For those with confounding factors, healing is slower. Confounding factors are numerous and include gluten sensitivity (where the body is producing antibodies against gluten which increases inflammation and slows healing), celiac disease (an autoimmune condition), uncontrolled inflammation in the gut (which could be caused by food allergies, food sensitivities or diseases such as Inflammatory Bowel Disease), nutritional deficiencies (which can be caused by having a very inflamed and damaged gut, but slows healing because not all of the raw materials needed to repair are available), gut dysbiosis (the wrong type, amount and/or location of microorganisms in the gut), infections, stress, body-wide inflammation, and chronically elevated insulin.
How much do these confounding factors slow healing? The extreme end of the spectrum is those with Celiac Disease, an autoimmune condition triggered by gluten exposure. One hallmark of Celiac Disease is a shortening or blunting of the intestinal villi which is observed by performing a biopsy of the small intestine (they are typically 3-5 times longer in healthy individuals than those with Celiac Disease). For those with celiac disease, one study showed that only 66% of patients had a normal intestinal biopsy after 5 years on a gluten-free diet 6. This means that even after 5 years, 34% of Celiac Disease sufferers had not recovered. There are no good similar studies evaluating intestinal repair in people with non-celiac gluten-sensitivity, but medical professionals who specialize in treating gluten-sensitivity report time frames of approximately 1½-2 years 7.
It’s probably worth mentioning here that current reports suggest that both Celiac Disease and gluten-sensitivity are ridiculously underdiagnosed. It is estimated that 1 in every 100 Americans suffer from Celiac Disease but only 5% are ever diagnosed 8. This means that there is something like 2.5-3 million Americans with celiac disease that have no idea that they have it (when you extrapolate this statistic globally, it’s even scarier!). Gluten intolerance is estimated to affect 15-20% of the population 9. The take home message here? Even if you have never been diagnosed with celiac disease or gluten intolerance, you may have one of these conditions which could be contributing to slowed intestinal repair after switching to a paleo diet or after accidental gluten exposure.
How much gluten can cause a problem? This is highly individual. For those with Celiac disease (whether confirmed or undiagnosed), even a minute amount of gluten can cause significant damage to the small intestine in the majority of sufferers 10. Interestingly, a not unsubstantial percentage of these people (22%) will have significant damage to their small intestine but not suffer any gastrointestinal symptoms. For healthy individuals, the threshold amount to suffer symptoms is highly variable. Unfortunately, you don’t know until you test it on yourself.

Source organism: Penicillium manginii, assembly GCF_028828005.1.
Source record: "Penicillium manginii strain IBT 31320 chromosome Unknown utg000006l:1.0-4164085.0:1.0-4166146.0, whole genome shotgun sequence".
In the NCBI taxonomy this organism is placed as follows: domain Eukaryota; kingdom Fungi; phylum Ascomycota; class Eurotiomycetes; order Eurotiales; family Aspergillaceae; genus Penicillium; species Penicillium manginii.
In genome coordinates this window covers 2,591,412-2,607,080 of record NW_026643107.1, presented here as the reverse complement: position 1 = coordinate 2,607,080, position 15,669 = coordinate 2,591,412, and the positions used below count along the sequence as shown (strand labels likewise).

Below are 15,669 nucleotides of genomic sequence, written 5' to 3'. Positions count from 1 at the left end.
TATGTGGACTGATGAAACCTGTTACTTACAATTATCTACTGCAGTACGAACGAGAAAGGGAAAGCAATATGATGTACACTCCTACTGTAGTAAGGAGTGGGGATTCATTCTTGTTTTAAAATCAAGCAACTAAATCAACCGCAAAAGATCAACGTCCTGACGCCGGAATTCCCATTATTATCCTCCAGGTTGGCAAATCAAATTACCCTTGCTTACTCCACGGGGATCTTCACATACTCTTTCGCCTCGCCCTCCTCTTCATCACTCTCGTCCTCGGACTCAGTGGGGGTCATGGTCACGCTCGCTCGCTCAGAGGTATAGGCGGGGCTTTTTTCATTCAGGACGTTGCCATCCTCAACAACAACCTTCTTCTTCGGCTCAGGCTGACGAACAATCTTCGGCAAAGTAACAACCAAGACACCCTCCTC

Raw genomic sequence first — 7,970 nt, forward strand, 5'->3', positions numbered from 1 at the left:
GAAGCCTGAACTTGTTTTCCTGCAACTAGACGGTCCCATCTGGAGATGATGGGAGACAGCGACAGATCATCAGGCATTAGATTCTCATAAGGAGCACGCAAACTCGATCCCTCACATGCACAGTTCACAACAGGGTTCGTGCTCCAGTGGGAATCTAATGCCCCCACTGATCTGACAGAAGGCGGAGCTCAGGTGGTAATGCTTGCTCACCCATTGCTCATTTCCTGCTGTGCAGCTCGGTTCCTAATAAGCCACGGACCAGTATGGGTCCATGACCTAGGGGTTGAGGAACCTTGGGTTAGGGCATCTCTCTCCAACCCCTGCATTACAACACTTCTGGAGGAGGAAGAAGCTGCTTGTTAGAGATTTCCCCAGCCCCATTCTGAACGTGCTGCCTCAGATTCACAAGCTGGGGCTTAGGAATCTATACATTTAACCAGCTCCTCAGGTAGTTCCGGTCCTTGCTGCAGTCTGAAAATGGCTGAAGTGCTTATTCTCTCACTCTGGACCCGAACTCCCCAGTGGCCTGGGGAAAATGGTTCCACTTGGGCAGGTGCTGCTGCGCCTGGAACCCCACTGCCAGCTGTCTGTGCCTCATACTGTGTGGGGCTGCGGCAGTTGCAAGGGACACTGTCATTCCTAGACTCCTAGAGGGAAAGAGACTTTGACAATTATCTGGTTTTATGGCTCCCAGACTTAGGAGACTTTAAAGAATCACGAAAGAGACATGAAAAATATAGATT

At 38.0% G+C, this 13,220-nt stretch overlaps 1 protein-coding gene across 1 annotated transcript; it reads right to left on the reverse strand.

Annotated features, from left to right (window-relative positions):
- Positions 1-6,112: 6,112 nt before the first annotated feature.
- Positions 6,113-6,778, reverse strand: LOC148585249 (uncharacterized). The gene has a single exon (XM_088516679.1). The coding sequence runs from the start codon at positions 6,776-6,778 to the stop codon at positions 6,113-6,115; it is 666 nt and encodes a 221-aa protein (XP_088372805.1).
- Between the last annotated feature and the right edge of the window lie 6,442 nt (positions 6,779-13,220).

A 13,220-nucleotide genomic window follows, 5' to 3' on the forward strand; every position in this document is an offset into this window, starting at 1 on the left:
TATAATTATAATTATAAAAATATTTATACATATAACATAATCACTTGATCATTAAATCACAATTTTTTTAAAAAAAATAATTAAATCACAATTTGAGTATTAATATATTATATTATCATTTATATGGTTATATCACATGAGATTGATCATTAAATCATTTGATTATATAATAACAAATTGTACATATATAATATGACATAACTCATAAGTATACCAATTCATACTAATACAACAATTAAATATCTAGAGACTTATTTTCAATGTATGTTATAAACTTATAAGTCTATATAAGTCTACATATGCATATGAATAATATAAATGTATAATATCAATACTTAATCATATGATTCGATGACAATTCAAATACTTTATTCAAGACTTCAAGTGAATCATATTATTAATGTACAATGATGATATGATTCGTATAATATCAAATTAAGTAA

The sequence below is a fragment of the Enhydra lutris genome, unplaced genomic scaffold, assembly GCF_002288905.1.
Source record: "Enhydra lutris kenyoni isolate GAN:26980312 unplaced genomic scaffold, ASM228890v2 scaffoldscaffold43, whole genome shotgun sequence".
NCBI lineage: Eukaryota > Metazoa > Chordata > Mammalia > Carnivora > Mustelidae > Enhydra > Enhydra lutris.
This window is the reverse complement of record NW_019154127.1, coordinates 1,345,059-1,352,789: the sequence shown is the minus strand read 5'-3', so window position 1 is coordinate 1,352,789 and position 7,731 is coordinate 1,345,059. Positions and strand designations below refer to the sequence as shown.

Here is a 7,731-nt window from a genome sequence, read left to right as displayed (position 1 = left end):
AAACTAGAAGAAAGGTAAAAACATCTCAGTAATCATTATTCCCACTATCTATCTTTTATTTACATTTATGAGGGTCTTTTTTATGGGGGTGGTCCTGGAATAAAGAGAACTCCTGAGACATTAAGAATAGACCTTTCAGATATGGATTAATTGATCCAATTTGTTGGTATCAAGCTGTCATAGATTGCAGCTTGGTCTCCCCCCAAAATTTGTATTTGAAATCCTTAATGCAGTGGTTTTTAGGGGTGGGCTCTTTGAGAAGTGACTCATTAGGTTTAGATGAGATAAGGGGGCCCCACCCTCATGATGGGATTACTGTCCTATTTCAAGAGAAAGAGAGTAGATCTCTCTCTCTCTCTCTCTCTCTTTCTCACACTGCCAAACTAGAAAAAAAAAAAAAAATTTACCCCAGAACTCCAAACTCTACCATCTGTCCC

So, how long does it take the gut to repair after gluten exposure? Once again, like so many topics I cover on this blog, the answer is “it depends”. For healthy individuals, healing likely takes only a couple of weeks. For those with celiac disease (and perhaps autoimmune diseases in general), fully healing the lining of the small intestine may take years. The rest of us can be anywhere in between.
1 Creamer B et al. “The turnover and shedding of epithelial cells–Part I The turnover in the gastro-intestinal tract”. Gut 1961 2: 110-116
2 Lipkin M et al. “Cell Proliferation Kinetics In The Gastrointestinal Tract Of Man. I. Cell Renewal In Colon And Rectum” J Clin Invest. 1963 June; 42(6): 767–776.
3 Godlewski MM et al “Into the Unknown–The Death Pathways in the Neonatal Gut Epithelium” Current Pediatric Reviews. 2011. 7(4):337-345
5 Booth C and Potten CS “Gut instincts: thoughts on intestinal epithelial stem cells” J Clin Invest. 2000;105(11):1493–1499.
6 Rubio-Tapia A “Mucosal recovery and mortality in adults with celiac disease after treatment with a gluten-free diet.” Am J Gastroenterol. 2010 Jun;105(6):1412-20.
8 Lohi S et al. “Increasing prevalence of coeliac disease over time.” Aliment Pharmacol Ther. 2007 Nov 1;26(9):1217-25.
10 Lähdeaho ML et al. “Small- bowel mucosal changes and antibody responses after low- and moderate-dose gluten challenge in celiac disease.” BMC Gastroenterol. 2011 Nov 24;11:129.